NAVAL AMPHIBIOUS BASE CORONADO, Calif. (NNS) -- Commander, Naval Surface Force, U.S. Pacific Fleet hosted the Commander, U.S. Pacific Fleet 2019 Executive Leadership Symposium at Naval Amphibious Base Coronado, Oct. 21-25.
Master Chief Petty Officer of the Navy (MCPON) Russell Smith, Rear Adm. Stuart Baker, commander of Carrier Strike Group 9, and others, gave presentations and led discussions with more than 25 command senior enlisted leaders to help hone the skills they currently possess as well as develop the skills they will need on a flag commander’s staff.
“It’s a huge difference from ship to staff,” said Commander, Naval Surface Force, U.S. Pacific Fleet Command Master Chief Israel Pedregon. “Your commander is in charge of other commanding officers and command master chiefs. You are now the voice for your admiral ensuring your commander’s intent is understood and being followed, and you are providing guidance and mentoring those junior CMCs, who may be on their first tours so they can be successful.”
During the symposium, the enlisted leaders were briefed on a range of topics including supporting commander’s intent, emotional strength, bias, inclusion, resources, and warfighting.
“They didn’t have this class when I started working for flags,” said Smith. “There’s a lot of things we just kind of learned by trial and error, and it’s painful. The way things work is going to change. For your commanders, they will have an executive assistant, an aide, a chief of staff, and they’ll want to take advantage of these new tools, but one thing they will still have is their CMC. The first thing this course does, in large part, is teach CMCs how to provide active support for their commander’s intent, and the other thing is pulling their heads up a little bit to look at the strategic picture.”
Smith added that, as CMCs progress to higher-level commands, they have to develop their understanding of the world, the national defense and maritime strategies, and what the Navy’s job is in support of those strategies. They can then relate those concepts in simple terms for their Sailors to be able to understand their roles and how each task they complete is important to keep their ships battle ready.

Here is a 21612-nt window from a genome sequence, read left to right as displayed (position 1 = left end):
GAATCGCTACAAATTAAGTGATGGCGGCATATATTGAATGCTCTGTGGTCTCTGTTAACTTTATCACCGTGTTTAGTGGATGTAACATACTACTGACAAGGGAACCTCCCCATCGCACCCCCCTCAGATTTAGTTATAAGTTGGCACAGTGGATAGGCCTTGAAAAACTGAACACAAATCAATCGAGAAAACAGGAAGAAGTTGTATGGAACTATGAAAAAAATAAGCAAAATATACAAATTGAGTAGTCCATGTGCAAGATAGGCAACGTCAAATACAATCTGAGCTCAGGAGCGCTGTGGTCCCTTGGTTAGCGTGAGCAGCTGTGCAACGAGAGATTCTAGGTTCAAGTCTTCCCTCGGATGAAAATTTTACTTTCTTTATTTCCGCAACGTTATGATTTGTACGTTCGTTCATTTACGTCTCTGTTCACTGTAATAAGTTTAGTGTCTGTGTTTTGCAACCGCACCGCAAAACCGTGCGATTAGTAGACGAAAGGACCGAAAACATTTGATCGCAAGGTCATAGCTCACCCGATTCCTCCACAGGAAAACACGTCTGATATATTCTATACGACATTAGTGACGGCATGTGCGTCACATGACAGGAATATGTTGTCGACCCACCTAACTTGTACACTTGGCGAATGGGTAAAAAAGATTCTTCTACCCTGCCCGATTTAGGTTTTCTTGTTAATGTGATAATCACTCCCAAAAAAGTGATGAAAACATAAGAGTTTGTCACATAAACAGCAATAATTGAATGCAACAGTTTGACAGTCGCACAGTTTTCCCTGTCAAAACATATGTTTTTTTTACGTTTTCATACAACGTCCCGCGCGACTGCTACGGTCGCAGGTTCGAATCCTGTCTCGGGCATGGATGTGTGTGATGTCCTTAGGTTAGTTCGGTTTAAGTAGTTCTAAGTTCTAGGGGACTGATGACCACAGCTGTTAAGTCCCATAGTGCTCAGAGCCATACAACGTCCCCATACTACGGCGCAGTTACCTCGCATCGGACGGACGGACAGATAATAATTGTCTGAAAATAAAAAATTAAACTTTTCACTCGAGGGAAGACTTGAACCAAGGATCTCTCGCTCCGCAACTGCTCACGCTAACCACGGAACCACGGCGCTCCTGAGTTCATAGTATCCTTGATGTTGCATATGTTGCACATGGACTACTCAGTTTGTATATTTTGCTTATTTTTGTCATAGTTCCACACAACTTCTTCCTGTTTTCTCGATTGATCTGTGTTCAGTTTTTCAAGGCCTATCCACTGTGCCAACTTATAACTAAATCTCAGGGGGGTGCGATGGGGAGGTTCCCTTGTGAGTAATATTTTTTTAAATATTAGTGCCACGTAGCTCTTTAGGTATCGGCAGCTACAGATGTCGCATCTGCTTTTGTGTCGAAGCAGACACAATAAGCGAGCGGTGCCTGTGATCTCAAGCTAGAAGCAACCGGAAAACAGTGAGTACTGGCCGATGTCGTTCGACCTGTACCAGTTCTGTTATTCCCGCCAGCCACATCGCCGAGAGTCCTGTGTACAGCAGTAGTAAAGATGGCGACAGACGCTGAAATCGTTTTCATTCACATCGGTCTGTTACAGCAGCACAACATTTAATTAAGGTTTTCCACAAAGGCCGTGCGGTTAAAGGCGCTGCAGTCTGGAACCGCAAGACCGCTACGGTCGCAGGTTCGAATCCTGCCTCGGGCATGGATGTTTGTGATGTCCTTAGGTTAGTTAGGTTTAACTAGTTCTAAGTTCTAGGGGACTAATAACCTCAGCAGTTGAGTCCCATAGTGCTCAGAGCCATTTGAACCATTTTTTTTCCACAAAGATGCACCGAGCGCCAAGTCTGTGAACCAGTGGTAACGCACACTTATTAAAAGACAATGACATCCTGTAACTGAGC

Smith spoke about focusing on the warfighter, warfighting, and the future fleet as the Navy prepares for a multitude of threats. “We’re looking at parts of our long-term strategy, where what we want and what other countries want are in diametric opposition. There are countries who don’t like us and don’t like that we operate where we do, countries who will occasionally get angry, rattle their sabers, and remind us that they, too, have a lot of cool stuff that they can use to hurt us.”
In that environment, Smith said the next engagement is likely going to be a World War II sea battle-style of engagement and also offered examples of what battle-minded crews do and what Sailors need to do to cultivate that mindset.
“The Navy of USS Stark (FFG 31), which was hit by a missile and 37 Sailors died – it was cracked in two pieces, and it was kept afloat, but we were able to repair it and return it to service. The kind of damage control that allowed that to happen, and the kind of damage control that enabled USS Samuel B. Roberts (DE 413) to survive a [mine strike] despite severe damage, that’s the kind of damage control that we need to have across our crews and across our Navy.”
As these senior enlisted leaders continue to face new jobs and new challenges, the network they built and the skills they’ve gained at this symposium are crucial for whatever the future holds.
For more news from Naval Surface Forces, visit www.navy.mil/local/cnsp/.